The 13th of October was World Sight Day. For those of us who have sight, a massive amount of brain power is taken up by the visual cortex: the part of the brain that interprets the light, shapes and colours that come in through our eyes.
It’s not a part of our selves that we think of as having habits, but in the same way that we have a dominant hand, we also have a dominant eye. Over the years I have worked with a few people who wanted to improve their sight, and whilst we can’t do much internally, when there are muscles involved we can always make improvements!
Try this out!
Sit, or lie down. Turn your head a few times to the Right, and a few times Left. Notice which way is smoother, more fluid- smoothness is how we judge quality of movement. Notice if you can turn your head further one way than the other- without straining. What do your eyes do? Do they go with your head, stay fixed on one spot, or does your gaze move as you turn your head.
A short lesson for you to try out.
Stop, close your eyes, and take a few moments to allow your breath to settle and to focus in on the eyes. Can you feel the weight of the eye balls in the sockets?
Bring your gaze (behind your closed eyes) to the middle. Very gently, and without any straining, slide your eyes a small amount, a few millimetres, to the Right and back to the middle. Make a micro-pause and breathe when your eyes get back to the centre. Notice if one eye leads the way? As you slide your eyes towards the Right, notice if you tense your mouth or jaw, and relax it, if so. NB. Occasionally some people feel a little nauseous working with the eyes. If that happens to you, stop, leave it, come back later, but make all your movements twice as small and slow.
Notice if one eye is leading the way. Concentrate on that eye, and on making the movement as smooth as possible. Keep the movement small. We tend to have a little strain towards the end of the range of the eyes, and in trying to improve the skill of the eye, it’s easier fro the brain to learn without this strain. Feel if the other eye lags behind. Once you’ve moved the eye 3-5 times, swap over, and concentrate on the second eye- look for finding the smoothest movement possible, as if your eyeballs were floating in water. Do this 3-5 times (or as long as is interesting) and pause. Move the eyes right, thinking of both of them and see if they move further, or if the “middle” seems as if it’s in the same place.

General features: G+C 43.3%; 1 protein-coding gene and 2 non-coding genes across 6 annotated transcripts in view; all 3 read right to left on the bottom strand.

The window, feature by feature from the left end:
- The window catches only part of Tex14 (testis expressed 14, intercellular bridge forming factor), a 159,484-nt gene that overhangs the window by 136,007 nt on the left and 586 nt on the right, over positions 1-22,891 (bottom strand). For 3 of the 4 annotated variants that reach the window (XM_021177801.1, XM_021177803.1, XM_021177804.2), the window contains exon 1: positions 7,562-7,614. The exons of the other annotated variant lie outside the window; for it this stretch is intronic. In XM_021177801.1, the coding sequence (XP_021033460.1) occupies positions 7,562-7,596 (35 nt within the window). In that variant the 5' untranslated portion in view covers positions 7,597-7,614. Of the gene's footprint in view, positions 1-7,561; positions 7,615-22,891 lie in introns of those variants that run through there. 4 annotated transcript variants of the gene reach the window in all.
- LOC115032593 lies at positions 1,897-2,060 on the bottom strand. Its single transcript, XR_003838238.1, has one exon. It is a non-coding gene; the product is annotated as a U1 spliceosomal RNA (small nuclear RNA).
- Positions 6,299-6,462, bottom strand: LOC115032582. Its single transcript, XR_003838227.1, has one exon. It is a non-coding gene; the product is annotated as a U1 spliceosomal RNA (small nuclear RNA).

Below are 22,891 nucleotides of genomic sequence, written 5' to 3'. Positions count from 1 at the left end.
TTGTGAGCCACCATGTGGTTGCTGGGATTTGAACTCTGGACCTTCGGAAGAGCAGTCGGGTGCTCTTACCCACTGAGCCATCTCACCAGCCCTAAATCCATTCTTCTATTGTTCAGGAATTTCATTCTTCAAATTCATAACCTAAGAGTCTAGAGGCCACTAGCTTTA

Come back to turning your head to the L and R and see if it has improved.
Try it all out, sliding the eyes to the Left, either now, or come back later in the day. If you can, put an alarm clock on through your day, and make a few movements of the eyes, concentrating on how smoothly you can slide them, remembering how it felt.
The eyes are part of of the teleceptors, the organs of orientation, and they are important in organising the head. When we change something about how we use the eyes, other areas can also shift.
Here’s Feldenkrais writing a little about use of the eyes: “To my mind, the real trouble lies in the fact that we forget in the process of learning, that the principles we learn are themselves ephemeral and not absolute…Specialisation in a limited range of acts for long periods is the most difficult adjustment for man to make. If a man uses his eyes as people in the past did, i.e., to look at the horizon, at the sky, at his body and at his work, the eye goes through the complete range of its capacity, and ignorance of the proper use of the eyes has no chance to cause real harm. But when the scholar, or composer, or draughtsman has to use his eyes to focus at ten inches for hours on end, day after day, it is essential for him to know how to use the eyes properly.”
We’ll be thinking about the eyes in conjunction with the skeleton in our lessons this week. If that sounds interesting, do join us on the link below. If it’s your first class, I invite you to come for free.
If you discover something, have an opinion, or would simply like to share your thoughts on the matter: do add a comment, I’d be pleased to hear from you.
Never Stop! The Feldenkrais Summit for Performing Artists
October 25th-30th, online.
I’m really excited to be a speaker at this amazing event, the Artistry of Self-Care Feldenkrais for Performers, alongside my many fantastic colleagues! On one of my favourite topics!
Registration is free and you will have access to all the presentations for 48 hours for free, along with a host of giveaways (my offering is a workshop on Improving your Breathing and Stage Anxiety).
If you’re a musician, actor, singer, dancer, do any kind of performing, and are interested in improving how you do what you do, this will be a brilliant event. Please do share information with friends and colleagues.
All us speakers will be participating for free, but should you decide along the line to buy long term access (if you register through my affiliate link), I’ll receive a small fee.